I woke up on Day 5 to the sound of rain pounding the corrugated metal roof.
Once it started letting up, the crew began making preparations to regain the time lost the day before. While getting ready, I got the opportunity to try cacao fruit off the tree. The cottony casing around the seeds is sweet, but it is the bitter seeds that cannot be eaten that are processed into chocolate.
Once we were ready for the field, the cars dropped us off a few kilometers down the road. We began a several mile loop that went quickly into the forest. It seemed much cooler than the first day, but I might have also adjusted by now to hiking in the jungle with heavy pants, long sleeves, and a hat. Our faces still all looked like we were taking a shower – sweat dripped down and off our chins after the first 20 minutes.
We stopped in the middle of the loop at a stretch of trail that the tech guys on the crew determined would be a good place to try to capture footage. They went to work – one with a machete to make a flat edge on the trunks of two trees facing each other across the widest part of the clear space; the other assembled the camera boxes.
The team leader – Karmila – set to work noting the GPS coordinates and recording the necessary observations of the site. She showed why this site was critical on the map.
On the trail loop, we saw elephant tracks. After finishing the trail loop, the walk back to the house was a bit more grueling in the open road, without cover from the sun. It was a few km back, and we were just about back to the house when some local plantation security police stopped us. They asked the crew about what they were doing and where their permits were. I wasn’t sure if my presence – a foreigner – heightened the situation at all, so I kept silent and kept smiling in what I hoped was a reassuring way. The crew asserted that according to their maps they were not on the plantation lands, and the situation – after some great length – dissipated.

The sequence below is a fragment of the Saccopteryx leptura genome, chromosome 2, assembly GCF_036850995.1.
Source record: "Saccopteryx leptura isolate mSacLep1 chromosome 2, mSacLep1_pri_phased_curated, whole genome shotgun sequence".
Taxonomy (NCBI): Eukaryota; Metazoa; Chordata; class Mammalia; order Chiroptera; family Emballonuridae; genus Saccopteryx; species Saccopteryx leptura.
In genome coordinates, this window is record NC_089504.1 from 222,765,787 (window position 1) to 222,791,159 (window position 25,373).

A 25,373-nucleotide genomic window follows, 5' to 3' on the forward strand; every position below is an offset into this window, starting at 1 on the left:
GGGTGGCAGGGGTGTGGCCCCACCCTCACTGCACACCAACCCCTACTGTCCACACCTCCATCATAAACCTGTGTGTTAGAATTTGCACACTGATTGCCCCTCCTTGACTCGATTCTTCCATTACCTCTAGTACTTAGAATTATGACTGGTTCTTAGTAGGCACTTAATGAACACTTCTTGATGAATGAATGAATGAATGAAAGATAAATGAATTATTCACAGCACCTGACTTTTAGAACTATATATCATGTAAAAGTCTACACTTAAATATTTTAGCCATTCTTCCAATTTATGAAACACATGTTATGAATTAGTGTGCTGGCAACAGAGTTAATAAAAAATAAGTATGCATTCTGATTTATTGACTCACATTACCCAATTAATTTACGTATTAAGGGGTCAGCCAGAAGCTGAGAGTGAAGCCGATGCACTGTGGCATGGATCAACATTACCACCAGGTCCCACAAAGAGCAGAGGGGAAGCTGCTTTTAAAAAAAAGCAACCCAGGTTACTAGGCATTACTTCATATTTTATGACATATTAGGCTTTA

I took a bucket shower with well water near the house, and when everything was packed up, Karmila, Agoeng, myself, and Hari made the long drive back to Pekanbaru, first through 3 hours of oil palms and then through 5 hours of Sumatran roads. I picked up my first leech that night during a pit stop in the oil palms and didn’t catch it until I could feel the itch on the bottom of my foot. I suppose it would not have been a complete jungle experience without one.
On the long ride back, I thought about how each of the team members plays such an important role to the function of the team and, ultimately, to the protection of tigers in Sumatra. They are former loggers and former university students, and now the fate of many of these tigers rests in their ability to capture footage of tigers in the wild and establish the presence of tigers in these areas. It’s a unique position to be in, and I am heartened by the team members’ passion for what they do – seen easily through the number of tiger t-shirts the team wears – and impressed by the range of skills they contribute.
As a former office worker, I definitely saw how it takes more than office work to protect these tigers, and WWF has certainly employed skilled people to carry out its mission to protect these animals. I was happy to see that it is these individuals at work to protect Sumatra’s tigers. After watching them at work, I have confidence in them, their passion, their knowledge of the forests in Sumatra, and their determination to make a case for tiger protection.
More couldn’t hurt of course, and it takes money to purchase equipment and maintain it. Habitat and corridor encroachment is happening fast though, and if you ever wanted to help, the current Year of the Tiger is the right time.